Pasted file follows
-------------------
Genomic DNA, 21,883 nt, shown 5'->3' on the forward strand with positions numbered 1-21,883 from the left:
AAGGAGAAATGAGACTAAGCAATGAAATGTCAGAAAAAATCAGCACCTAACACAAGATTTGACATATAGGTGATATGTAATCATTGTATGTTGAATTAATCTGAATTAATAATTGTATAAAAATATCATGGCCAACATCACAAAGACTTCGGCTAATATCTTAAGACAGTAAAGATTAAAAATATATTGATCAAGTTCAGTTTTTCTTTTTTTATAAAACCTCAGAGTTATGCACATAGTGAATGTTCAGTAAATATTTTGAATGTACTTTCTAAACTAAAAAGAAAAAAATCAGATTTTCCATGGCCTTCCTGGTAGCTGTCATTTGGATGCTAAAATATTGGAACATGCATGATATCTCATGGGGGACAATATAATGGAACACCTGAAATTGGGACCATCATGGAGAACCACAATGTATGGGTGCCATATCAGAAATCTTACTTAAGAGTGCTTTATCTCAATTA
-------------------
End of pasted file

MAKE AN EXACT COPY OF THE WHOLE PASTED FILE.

Genomic DNA, 21,883 nt, shown 5'->3' on the forward strand with positions numbered 1-21,883 from the left:
AAGGAGAAATGAGACTAAGCAATGAAATGTCAGAAAAAATCAGCACCTAACACAAGATTTGACATATAGGTGATATGTAATCATTGTATGTTGAATTAATCTGAATTAATAATTGTATAAAAATATCATGGCCAACATCACAAAGACTTCGGCTAATATCTTAAGACAGTAAAGATTAAAAATATATTGATCAAGTTCAGTTTTTCTTTTTTTATAAAACCTCAGAGTTATGCACATAGTGAATGTTCAGTAAATATTTTGAATGTACTTTCTAAACTAAAAAGAAAAAAATCAGATTTTCCATGGCCTTCCTGGTAGCTGTCATTTGGATGCTAAAATATTGGAACATGCATGATATCTCATGGGGGACAATATAATGGAACACCTGAAATTGGGACCATCATGGAGAACCACAATGTATGGGTGCCATATCAGAAATCTTACTTAAGAGTGCTTTATCTCAATTA